With Google Slides, you can create activities that allow students to move at their own pace! Utilizing the “link to different page” in Google Slides, you can create a little “choose your own adventure” for your students.
I made this one night for my students to get background on the Stamp Act while I was at a meeting for most of a period this week. Though my goal with sharing it is not to have everyone use this presentation (although feel free), but rather to show off how the technology can be used.
Here is the presentation and below it will be more of a “how to create” these presentations on Google Slides. Note: You can do the same with PowerPoint.
After making a slide, click “Insert” then “Shapes” and choose an appropriate shape. That is how you make a “button.” You can add text directly into the button to have students make a choice as to their next move.
One you have made a button, you have to activate it! For this, you have to create a link to another page in the presentation. If you are starting from scratch, you need to make another slide before doing this!
Once you click create a link, you need to select “Slides in the Presentation.”
Your heading becomes a title to choose from. Try to make them stand out so you can tell them apart! While you can click on “Next Slide” or “Previous Slide,” I don’t. I tend to reorder my slides occasionally and regardless of where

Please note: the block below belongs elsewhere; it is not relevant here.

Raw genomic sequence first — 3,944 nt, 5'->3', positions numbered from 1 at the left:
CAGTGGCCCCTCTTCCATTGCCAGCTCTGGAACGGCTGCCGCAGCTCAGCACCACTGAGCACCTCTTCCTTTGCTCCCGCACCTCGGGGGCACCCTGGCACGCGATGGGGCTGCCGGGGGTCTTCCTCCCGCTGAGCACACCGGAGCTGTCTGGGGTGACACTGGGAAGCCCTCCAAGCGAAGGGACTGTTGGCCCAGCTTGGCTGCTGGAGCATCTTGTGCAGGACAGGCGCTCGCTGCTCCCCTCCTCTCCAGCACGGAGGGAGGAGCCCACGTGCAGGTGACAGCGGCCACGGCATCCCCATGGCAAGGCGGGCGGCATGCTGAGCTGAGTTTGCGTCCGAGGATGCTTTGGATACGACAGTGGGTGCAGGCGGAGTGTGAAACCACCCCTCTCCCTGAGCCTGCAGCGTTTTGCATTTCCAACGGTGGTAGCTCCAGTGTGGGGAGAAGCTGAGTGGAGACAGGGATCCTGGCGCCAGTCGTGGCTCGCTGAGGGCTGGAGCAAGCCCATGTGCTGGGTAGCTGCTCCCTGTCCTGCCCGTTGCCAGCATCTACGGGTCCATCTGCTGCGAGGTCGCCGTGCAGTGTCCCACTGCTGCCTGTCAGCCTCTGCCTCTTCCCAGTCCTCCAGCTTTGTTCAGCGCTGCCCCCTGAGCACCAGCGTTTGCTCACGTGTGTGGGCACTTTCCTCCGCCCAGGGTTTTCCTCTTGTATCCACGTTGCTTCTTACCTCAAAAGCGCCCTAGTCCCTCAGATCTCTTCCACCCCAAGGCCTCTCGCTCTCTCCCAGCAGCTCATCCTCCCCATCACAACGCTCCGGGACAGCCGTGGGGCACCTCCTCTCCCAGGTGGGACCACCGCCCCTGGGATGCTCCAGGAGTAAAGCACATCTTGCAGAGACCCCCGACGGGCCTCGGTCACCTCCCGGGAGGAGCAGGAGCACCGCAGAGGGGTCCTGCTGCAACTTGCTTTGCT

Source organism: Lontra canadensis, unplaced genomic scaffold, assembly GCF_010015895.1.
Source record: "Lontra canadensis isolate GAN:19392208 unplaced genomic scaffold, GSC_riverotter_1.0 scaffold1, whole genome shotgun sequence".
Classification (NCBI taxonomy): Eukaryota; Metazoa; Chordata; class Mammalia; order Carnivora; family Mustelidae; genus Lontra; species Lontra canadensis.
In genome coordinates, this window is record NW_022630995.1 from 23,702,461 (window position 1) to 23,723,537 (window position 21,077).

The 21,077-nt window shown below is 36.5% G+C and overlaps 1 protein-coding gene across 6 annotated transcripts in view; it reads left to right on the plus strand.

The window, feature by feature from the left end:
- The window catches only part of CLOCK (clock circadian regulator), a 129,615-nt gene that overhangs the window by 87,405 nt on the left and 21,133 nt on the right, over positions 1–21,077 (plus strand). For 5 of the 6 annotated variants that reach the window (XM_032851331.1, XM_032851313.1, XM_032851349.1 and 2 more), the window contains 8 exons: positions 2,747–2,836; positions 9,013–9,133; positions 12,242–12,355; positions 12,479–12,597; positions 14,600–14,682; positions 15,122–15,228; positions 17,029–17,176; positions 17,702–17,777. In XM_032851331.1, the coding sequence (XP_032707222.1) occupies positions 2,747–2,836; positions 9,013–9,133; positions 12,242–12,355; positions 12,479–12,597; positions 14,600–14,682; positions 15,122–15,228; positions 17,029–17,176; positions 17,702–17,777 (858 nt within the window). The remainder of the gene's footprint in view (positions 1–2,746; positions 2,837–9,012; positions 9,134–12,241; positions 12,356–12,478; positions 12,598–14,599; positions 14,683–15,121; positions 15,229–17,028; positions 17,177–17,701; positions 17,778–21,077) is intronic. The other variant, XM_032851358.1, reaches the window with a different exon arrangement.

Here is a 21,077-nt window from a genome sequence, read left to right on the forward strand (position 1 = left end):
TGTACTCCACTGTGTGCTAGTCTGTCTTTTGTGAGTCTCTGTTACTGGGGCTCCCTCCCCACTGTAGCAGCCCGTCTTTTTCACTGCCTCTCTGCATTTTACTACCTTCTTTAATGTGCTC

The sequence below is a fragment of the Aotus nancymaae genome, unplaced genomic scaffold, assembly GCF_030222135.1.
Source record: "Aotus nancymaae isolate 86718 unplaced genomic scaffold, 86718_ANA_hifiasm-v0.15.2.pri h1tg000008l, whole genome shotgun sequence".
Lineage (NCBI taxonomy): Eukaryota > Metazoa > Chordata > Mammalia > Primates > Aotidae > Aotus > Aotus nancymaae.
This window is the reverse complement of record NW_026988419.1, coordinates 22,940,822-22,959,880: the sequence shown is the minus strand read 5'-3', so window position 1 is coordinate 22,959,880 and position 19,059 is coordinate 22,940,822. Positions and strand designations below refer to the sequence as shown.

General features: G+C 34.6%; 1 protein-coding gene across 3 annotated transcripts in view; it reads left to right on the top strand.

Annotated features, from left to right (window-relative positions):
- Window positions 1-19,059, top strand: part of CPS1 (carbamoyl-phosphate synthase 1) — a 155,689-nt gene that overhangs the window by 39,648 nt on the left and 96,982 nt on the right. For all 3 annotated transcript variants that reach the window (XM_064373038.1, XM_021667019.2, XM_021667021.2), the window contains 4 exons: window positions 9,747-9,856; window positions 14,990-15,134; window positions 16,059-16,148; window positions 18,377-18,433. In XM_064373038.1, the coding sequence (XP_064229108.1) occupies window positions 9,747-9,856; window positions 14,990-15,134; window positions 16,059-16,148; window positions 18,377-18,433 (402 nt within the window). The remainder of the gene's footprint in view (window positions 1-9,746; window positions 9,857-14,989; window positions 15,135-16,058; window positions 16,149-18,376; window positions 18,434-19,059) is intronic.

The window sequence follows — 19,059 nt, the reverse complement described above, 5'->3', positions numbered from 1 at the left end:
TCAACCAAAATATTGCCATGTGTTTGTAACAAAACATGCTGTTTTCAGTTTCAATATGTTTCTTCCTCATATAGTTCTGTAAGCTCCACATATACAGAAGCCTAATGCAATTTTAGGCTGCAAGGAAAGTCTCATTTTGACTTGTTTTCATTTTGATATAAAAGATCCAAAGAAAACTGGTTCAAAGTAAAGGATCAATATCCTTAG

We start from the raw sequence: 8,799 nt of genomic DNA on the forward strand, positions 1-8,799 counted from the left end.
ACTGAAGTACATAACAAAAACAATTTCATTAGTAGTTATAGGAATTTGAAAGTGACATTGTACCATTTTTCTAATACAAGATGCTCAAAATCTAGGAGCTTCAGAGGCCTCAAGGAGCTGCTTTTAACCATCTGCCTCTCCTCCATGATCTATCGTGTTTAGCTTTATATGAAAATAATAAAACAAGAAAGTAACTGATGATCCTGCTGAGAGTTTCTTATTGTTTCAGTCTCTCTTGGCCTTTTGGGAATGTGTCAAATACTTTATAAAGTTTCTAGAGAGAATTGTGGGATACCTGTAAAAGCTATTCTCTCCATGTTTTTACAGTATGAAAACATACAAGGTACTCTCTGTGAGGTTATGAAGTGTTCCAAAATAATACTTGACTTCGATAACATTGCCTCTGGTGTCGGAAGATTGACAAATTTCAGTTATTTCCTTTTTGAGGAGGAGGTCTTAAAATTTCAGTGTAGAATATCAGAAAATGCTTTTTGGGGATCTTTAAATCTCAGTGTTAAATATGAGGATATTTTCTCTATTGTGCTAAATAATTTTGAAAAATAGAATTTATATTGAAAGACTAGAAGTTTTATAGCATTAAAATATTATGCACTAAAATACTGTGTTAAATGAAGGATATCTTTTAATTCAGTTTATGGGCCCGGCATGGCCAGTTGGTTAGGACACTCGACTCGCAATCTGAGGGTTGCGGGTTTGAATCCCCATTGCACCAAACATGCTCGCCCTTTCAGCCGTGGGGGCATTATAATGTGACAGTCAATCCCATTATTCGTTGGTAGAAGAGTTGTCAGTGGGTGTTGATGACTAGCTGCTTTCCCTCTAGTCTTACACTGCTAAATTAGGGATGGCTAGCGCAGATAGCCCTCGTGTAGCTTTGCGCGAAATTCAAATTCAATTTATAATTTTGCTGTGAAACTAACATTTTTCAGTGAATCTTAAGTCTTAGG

directly to the slide it will always head to the correct slide. Even if the slide number changes!
Once I’ve created my path, I add in a generic “Wrong Way” slides. The reason for this is that unlike PowerPoint, Google Slides does not let you turn of the “Space Bar” or swipe/click to the next slide function. Having this cues students in that they are in the wrong place and they have to swipe back. On another presentation where there were four distinct tracks, I color coded the paths. As this simply had one major throughway, I did not do that.
The last and most important tip when making these is that you need to test it out and plan that students may falter at first! For this, I had another teacher play through it and then talked with my substitute about the issues that students may run into. When I did return to my class, one of my students apparently had served as a troubleshooter for some students.
I get really geeked out for this kind of stuff. My ultimate dream would be to spend more time working on interactive history.